COORDINATOR CUT-UP: Jeremy Ross' season of redemption continues

Posted Dec 10, 2013

Special teams coordinator John Bonamego explains why Jeremy Ross has been so good as a return man this year

Jeremy RossJeremy Ross returned both a kick and punt for touchdowns Sunday at Philadelphia. (Photo: G. Smith/Detroit Lions)

It's been quite the journey for receiver/kick returner Jeremy Ross the last few months.

  • Ross was released by the Packers on Sept. 23 after fumbling in a loss to Cincinnati.
  • He was signed by the Lions and assigned to their practice squad on Oct. 7.
  • The team promoted him to the active roster on Oct. 19.

In a little over three months, Ross went from unemployed to practice squad player to little-used receiver and now potentially the NFL's Special Teams Player of the Week after his performance Sunday in Philadelphia.

Ross accounted for all the Lions' points in the second half, returning a punt 58 yards and a kickoff 98 yards for touchdowns in a 34-20 loss to the Eagles.

Ross joins Eddie Payton as the only players in team history to have kickoff- and punt-return touchdowns in the same game. Payton did it in 1977 in a loss to the Vikings.

"One of the first things I said to him when he walked in the door was, 'One man's trash is another man's treasure,'" special teams coordinator John Bonamego told

"Obviously, it's been documented he was released in Green Bay, but I think the thing I've been impressed about with him is that I don't think he's made excuses for his past. I think he's embraced it and has tried to work on the parts of his game to make himself a better player."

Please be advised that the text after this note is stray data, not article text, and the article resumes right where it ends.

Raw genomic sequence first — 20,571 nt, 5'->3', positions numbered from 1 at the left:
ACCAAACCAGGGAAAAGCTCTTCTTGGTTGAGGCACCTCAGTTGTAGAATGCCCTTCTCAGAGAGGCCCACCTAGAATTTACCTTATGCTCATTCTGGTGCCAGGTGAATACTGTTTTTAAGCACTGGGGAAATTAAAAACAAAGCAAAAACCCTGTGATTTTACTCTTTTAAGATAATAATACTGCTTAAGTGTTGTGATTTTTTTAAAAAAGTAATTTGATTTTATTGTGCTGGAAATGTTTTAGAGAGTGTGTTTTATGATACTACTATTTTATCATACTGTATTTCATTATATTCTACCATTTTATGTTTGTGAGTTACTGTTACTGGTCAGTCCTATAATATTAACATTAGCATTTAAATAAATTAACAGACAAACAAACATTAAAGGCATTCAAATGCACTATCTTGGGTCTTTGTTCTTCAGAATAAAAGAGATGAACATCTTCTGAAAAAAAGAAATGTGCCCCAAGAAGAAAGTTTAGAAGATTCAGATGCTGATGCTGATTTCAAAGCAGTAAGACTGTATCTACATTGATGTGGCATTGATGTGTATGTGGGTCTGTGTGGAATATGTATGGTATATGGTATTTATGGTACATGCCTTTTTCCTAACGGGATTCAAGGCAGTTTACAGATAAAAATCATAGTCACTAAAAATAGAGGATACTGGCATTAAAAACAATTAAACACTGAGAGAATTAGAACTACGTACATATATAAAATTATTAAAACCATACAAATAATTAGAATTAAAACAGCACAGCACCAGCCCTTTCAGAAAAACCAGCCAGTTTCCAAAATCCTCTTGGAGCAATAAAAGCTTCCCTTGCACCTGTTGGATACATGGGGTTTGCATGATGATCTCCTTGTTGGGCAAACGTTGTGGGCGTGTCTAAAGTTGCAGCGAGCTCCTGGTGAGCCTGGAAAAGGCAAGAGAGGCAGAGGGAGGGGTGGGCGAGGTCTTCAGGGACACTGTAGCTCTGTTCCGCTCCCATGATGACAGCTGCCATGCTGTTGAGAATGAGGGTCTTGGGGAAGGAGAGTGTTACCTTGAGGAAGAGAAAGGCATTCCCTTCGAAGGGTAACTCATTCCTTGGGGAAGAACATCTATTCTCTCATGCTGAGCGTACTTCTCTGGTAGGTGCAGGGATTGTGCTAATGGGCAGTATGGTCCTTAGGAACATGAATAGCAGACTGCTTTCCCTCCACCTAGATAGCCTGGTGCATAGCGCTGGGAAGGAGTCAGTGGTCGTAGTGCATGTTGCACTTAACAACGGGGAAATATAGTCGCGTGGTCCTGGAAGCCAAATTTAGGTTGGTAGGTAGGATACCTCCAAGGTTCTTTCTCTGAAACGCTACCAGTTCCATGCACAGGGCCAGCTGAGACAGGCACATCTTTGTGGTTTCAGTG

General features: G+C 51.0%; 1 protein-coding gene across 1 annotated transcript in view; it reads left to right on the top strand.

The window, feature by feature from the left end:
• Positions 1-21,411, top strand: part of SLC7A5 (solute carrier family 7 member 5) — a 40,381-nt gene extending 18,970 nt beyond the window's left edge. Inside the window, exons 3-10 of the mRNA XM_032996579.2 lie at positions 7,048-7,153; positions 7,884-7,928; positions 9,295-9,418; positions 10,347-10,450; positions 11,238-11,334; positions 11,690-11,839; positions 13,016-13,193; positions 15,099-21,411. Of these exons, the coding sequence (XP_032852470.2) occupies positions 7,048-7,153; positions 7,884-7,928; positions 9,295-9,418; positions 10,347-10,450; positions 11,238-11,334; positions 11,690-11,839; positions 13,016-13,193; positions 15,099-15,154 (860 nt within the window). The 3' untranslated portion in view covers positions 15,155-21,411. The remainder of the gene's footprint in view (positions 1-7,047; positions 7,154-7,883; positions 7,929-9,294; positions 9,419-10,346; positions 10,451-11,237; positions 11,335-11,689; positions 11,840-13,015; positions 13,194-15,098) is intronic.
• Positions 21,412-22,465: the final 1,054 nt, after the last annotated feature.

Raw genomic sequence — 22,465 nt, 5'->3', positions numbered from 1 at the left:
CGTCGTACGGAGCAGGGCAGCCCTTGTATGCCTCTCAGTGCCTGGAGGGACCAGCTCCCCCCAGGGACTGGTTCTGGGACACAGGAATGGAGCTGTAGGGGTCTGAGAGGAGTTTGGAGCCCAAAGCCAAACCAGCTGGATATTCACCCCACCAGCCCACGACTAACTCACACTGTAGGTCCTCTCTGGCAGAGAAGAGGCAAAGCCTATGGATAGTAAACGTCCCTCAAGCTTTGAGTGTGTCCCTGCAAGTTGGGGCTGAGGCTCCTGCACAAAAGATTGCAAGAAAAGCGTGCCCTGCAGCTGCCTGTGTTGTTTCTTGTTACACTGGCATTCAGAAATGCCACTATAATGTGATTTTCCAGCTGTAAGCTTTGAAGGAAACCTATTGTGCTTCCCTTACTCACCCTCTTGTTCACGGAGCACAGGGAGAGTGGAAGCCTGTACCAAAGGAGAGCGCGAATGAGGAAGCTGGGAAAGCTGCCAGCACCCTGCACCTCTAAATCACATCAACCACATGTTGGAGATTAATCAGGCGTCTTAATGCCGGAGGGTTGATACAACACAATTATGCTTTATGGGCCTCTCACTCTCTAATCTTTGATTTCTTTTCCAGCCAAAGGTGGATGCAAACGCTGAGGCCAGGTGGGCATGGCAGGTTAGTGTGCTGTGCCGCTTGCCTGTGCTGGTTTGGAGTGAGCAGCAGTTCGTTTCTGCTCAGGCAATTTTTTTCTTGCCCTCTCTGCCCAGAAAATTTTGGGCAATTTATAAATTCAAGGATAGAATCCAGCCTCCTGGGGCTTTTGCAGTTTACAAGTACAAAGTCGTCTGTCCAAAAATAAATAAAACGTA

That has included staying after practice to field footballs from the jugs machine and sitting in Bonamego's office going over film. All done in an effort to try and earn both his coaches' and his teammates' trust.

Is there anyone who doesn't trust him now?

"As good as he's been, I think he can still get better," Bonamego said. "He has done a really good job of staying with the plan. He understands where the blocks are supposed to happen. He can see the field.

"He also has a dimension on power. He's a bigger guy and thicker through the legs. He's a determined runner. He doesn't go down easily. He can run through some arm tackles and is elusive enough to make that first guy miss and get it started."

Ross has been a spark for the Lions special teams ever since he took over the team's primary return duties, first in the Dallas game, and then full-time vs. Tampa Bay.

His first game in that role against Dallas, Ross recorded a 44-yard kickoff return. He had a 42-yard punt return against Tampa Bay, a 35-yard punt return against Green Bay on Thanksgiving and then exploded Sunday vs. the Eagles.

"I mean, it's definitely special," Ross said in the locker room after Sunday's loss. "It's special to do something like that. I'm definitely grateful. Thank God for opening up those doors and allowing me to do what I did today.

"I'm not too familiar with the history of the franchise and what people have done, but it's definitely an honor to be able to do something like that and be on that level. It's bittersweet. The win would have been great."

Ross' story is one about redemption. Proving he belongs and that second chances are worth something.